'Gpi proved itself to be an open, professional outfit throughout the process’ Gpi was recently invited to supply 12 stainless steel tanks to PolyStyreneLoop, a non-profit organisation that recycles polystyrene (PS) insulating foam waste and helps recover bromine from the waste product HBCD, a flame retardant that was banned in polystyrene insulating foam in 2017. PolyStyreneLoop is doing its bit towards fostering a circular economy by means of a closed system solution, which not only recovers reusable bromine from HBCD but also ensures that the residual PS (Loop PS) can be reused for the production of new insulation materials after separation of the HBCD. PolyStyreneLoop recycles 3,000 tonnes of polystyrene foam waste containing HBCD each year. Recycling PS insulating foam waste containing HBCD Whenever PS foam containing HBCD is released during demolition work, as much residual concrete, glass or wood as possible is removed from the PS foam waste. The pretreatment then ensues. To the fullest extent possible, any further impurities are separated out from the PS foam waste and the material is compacted down to as much as a 15th of its original volume. This compromised PC foam waste is subsequently transported to the PolyStyreneLoop plant, where the recycling process continues. In PSL’s plant the flame retardant HBCD is separated from the polystyrene using CreaSolv® Technology, a solvent-based purification process. This process largely occurs in the 12 stainless steel buffer and storage tanks supplied by Gpi. All 12 tanks arrived simultaneously in a single shipment on three lorries. The installation of the stainless steel buffer tanks went smoothly as the front façade of the new plant was still open and the tanks could easily be lifted in. The polystyrene fragments are dissolved in stainless steel buffer tanks with a PS-specific liquid. The solid impurities are filtered out and then removed. This is followed by adding another liquid that turns the PS into a gel, with the additive (HBCD) being left in the remaining liquid. The PS gel is subsequently separated out from the process liquids and, after cleaning, dried and granulated (Loop PS). After recovering the process liquids, the HBCD is left in the sludge. The bromine in the HBCD is recovered using ICL Terneuzen’s Bromine Recovery Unit, which ensures safe destruction of HBCD and recycling of the bromine to produce new polymer flame retardants used in insulation products, which in turn are made from the Loop PS recyclate. The unique thing about this recycling process is that it is powered by renewable wind energy. Collaboration Gpi entered the picture as part of a joint tender with Engie. ‘We were keen to maximise our investment in the Netherlands and Gpi had the most appealing offer—not only in terms of price but above all in terms of their turnaround time and quality, which convinced us to have Gpi construct our recycling process tanks’, says Jos van de Ven, Project Manager PolyStyreneLoop. Moreover, Jos is extremely positive about the clarity of the communication between the two parties as well as the swift, clear responses to queries and fulfilment of agreements. ‘Gpi proved itself to be an open, professional outfit throughout the process’, adds Jos.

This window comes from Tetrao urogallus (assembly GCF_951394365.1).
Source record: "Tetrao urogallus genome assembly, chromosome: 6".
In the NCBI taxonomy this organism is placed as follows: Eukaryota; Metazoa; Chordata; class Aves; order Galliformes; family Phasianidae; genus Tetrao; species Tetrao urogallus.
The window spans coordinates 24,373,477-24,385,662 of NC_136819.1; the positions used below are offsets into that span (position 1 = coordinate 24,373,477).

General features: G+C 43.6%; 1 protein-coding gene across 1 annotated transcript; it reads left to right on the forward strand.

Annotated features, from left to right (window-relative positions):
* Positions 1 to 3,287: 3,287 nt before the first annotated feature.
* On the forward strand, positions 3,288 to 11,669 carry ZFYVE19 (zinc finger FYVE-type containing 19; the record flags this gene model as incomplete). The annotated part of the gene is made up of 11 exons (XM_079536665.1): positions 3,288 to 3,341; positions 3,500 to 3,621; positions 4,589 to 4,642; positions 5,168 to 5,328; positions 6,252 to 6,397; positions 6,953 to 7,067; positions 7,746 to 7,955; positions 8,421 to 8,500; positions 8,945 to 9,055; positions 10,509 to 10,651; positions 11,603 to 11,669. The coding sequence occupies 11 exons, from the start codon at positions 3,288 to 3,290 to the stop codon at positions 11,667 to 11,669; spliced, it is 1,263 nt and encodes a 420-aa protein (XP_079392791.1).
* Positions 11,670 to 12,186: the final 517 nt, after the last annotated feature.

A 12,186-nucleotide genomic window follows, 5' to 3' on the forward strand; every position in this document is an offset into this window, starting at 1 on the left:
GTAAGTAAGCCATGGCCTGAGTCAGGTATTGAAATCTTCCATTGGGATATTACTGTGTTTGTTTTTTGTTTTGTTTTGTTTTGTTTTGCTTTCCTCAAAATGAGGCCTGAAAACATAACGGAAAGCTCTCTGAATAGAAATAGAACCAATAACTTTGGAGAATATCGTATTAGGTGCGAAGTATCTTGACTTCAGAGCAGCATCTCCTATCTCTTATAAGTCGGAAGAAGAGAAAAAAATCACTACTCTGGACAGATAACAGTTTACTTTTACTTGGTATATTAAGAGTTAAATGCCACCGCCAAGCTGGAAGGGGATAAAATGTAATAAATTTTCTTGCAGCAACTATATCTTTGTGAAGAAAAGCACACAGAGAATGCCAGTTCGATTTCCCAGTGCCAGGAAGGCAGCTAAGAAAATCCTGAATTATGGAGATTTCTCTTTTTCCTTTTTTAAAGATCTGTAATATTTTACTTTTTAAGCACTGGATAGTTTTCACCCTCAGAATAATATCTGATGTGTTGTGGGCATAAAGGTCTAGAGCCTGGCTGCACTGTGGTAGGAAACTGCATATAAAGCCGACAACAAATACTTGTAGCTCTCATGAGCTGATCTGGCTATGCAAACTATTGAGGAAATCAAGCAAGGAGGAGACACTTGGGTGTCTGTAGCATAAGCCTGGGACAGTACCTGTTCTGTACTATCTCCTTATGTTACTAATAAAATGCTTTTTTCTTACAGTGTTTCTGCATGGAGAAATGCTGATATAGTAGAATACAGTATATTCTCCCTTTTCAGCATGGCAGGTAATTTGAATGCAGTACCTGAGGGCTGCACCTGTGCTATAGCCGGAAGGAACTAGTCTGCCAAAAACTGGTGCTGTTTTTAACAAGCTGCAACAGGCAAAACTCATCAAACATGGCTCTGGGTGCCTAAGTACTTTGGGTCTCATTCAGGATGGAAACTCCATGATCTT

tankRecyclingcircular economy